Carthy: European Parliament has unique opportunity to stop the vultures
Sinn Féin MEP Matt Carthy has been appointed as negotiator for the GUE/NGL political group in the European Parliament on the Commission’s proposal on common rules for banks across the EU to reduce their stocks of non-performing loans. He is working together with MEPs from other political groups to try to ensure that the Parliament adopts a position that tackles the sale of mortgages to vulture funds and protects consumers and mortgage-holders.
Speaking from Strasbourg, Carthy, a member of the Economic and Monetary Affairs Committee, said: “This proposal provides us with a unique opportunity to enact rules at the EU level that will protect consumers, protect the rights of mortgage-holders, and stop the sale of portfolios of non-performing loans [NPLs] to vulture funds.
“It will require strong political will from all of the main political groups if the Parliament is to adopt the most progressive position possible before entering negotiations with the Council and the Commission. The ECB and the national Central Banks have completely failed to protect the rights of consumers and mortgage-holders, so MEPs need to do better.
“My top priority in the negotiations on this package will be to restrict the sale by banks of NPLs to vulture funds. We’ve seen the toxic impact of the vultures in Ireland, the way in which they have contributed to the housing and homelessness crises, and the government’s ineffective and half-hearted attempt to regulate these funds.
“To date, banks in EU member states have largely been left to their own devices or – when it comes to the largest banks, under the supervision of the Single Supervisory Mechanism [SSM] – pushed by the ECB’s Guidelines to reduce their stock of bad loans by whatever means necessary.
“I have repeatedly questioned the SSM as to their exact instructions to Irish banks regarding NPLs, and the ECB representatives have consistently denied pressuring the banks to sell to vultures. But the ECB always relies on the SSM’s limited mandate of ensuring financial stability, and passes the buck on consumer protection back to the national Central Banks.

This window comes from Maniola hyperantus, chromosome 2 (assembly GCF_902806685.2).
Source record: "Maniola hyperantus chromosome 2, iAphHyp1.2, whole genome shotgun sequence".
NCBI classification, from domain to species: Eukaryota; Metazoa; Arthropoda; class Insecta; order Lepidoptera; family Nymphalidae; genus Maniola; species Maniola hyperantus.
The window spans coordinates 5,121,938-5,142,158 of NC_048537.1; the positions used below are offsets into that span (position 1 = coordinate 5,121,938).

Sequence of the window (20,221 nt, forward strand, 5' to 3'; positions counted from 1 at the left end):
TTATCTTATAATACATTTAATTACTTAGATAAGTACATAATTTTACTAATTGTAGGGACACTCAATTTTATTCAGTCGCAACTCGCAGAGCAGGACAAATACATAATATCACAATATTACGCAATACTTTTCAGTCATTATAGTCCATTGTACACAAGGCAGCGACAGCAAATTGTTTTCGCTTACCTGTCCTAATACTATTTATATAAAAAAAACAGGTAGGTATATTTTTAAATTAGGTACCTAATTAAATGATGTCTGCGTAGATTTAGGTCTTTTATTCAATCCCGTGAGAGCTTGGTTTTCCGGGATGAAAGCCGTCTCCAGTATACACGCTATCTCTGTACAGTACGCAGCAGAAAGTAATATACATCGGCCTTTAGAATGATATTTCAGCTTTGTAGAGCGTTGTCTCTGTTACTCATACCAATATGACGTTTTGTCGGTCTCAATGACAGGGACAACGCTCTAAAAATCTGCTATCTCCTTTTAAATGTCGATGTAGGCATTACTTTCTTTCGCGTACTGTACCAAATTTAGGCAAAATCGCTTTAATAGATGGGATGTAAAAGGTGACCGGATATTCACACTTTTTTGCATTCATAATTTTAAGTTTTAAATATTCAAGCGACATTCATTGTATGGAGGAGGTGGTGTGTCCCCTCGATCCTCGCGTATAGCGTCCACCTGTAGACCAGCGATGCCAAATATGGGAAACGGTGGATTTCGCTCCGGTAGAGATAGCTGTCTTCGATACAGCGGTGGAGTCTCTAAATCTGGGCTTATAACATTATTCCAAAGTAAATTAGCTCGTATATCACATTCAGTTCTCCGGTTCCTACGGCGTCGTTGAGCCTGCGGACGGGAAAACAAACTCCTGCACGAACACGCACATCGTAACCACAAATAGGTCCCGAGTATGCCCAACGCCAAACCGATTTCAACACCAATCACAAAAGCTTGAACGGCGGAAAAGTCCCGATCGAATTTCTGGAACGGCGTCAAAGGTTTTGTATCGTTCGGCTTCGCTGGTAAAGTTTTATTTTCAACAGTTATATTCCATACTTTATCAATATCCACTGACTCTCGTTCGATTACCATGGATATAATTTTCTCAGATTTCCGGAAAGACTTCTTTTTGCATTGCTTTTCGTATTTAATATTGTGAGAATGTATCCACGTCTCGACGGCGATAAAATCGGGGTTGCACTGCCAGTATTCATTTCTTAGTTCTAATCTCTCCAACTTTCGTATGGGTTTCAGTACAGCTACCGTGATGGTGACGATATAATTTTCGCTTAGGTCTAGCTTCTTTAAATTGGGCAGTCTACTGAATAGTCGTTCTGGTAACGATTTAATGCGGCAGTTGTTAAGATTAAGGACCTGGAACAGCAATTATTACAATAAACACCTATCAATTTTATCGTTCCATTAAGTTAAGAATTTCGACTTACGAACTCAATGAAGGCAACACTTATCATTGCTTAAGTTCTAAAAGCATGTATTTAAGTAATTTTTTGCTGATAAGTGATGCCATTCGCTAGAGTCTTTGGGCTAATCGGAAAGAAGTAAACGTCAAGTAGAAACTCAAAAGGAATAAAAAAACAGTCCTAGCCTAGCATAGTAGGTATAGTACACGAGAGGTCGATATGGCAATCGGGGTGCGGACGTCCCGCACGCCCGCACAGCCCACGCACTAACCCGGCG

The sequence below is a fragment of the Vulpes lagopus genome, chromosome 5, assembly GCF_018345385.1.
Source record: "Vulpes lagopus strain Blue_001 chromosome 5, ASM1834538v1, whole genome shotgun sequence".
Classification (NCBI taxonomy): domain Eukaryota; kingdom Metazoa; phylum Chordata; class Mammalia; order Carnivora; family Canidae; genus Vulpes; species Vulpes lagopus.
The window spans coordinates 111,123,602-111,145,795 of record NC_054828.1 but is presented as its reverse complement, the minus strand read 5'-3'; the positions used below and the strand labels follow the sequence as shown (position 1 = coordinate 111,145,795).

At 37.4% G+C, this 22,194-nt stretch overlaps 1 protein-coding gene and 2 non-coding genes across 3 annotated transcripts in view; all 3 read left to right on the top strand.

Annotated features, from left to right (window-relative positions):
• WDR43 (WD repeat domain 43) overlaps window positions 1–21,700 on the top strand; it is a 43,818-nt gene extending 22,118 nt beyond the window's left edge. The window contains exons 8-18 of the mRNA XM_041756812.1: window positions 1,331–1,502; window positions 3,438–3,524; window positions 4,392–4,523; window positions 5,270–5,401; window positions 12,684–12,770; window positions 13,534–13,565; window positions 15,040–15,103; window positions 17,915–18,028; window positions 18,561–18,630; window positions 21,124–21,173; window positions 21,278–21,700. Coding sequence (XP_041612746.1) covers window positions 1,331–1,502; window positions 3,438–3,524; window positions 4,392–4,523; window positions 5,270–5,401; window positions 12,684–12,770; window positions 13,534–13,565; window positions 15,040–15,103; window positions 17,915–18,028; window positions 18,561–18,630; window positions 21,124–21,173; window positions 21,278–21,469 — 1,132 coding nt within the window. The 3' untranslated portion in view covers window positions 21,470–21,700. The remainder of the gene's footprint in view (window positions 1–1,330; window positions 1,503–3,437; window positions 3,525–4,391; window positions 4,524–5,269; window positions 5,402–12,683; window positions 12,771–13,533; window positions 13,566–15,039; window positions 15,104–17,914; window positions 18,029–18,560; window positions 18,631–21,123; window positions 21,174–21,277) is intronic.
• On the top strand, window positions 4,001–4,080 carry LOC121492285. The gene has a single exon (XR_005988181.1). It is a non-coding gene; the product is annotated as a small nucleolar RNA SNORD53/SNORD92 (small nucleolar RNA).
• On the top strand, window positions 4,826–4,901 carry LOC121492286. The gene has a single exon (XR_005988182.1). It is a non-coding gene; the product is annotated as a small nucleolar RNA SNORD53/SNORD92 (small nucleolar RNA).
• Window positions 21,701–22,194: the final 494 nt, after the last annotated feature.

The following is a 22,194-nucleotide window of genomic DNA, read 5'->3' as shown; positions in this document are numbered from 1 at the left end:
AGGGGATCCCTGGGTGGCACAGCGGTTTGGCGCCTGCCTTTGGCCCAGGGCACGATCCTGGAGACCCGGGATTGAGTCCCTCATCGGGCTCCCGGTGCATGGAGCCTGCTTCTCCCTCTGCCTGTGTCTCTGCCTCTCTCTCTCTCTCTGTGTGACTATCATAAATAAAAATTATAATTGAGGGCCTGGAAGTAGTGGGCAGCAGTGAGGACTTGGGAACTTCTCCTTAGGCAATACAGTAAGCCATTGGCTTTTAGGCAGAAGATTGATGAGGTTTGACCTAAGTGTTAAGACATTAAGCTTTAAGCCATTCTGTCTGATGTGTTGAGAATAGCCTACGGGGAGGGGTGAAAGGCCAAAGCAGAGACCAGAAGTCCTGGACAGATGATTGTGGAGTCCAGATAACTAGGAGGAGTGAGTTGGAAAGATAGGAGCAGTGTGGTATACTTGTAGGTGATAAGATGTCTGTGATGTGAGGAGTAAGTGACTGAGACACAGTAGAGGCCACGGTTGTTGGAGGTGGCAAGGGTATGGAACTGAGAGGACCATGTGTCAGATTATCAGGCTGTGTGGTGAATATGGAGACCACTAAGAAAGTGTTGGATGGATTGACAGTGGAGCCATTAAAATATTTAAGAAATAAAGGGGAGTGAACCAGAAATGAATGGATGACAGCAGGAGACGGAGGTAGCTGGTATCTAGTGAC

“We’ve had enough of these games. We need strong and effective consumer protection now. The co-legislators in the EU have a far broader mandate than the ECB to ensure consumer protection so this is a unique opportunity to ensure the rights of mortgage-holders are upheld at EU level.
“The problem is that the ECB, together with the Commission, are dedicated to a very limited suite of options to reduce the stock of NPLs. The most significant so-called solution pursued by the Commission in this proposal, and by the ECB, is the promotion of securitisation – the bundling up of various types of debt which is then packaged in a product that can be trade on. Securitisation was one of the principle causes of the global financial crisis. Pooling bad debt and trading on it will only increase the risk to financial stability – it is not a genuine solution to the NPL problem.
“MEPs need to make significant changes to the Commission’s proposal by removing the promotion of securitisation, ensuring the restriction of sales of bad loans to vulture funds, and ruling out future public bailouts of bad debt. At the EU level, we need to legislate to ensure that borrowers have the legal right to refuse that their loans be sold on to another institution.
“I will be working with MEPs from across the political spectrum in the coming weeks and months in order to campaign for the European Parliament to ensure banks are restricted from selling their loans to vultures and that consumers are protected. As a first step I will be co-hosting a forum for MEPs and the public later this month in Brussels featuring speakers on this topic from Finance Watch and BEUC, the EU consumer rights organisation.” ENDS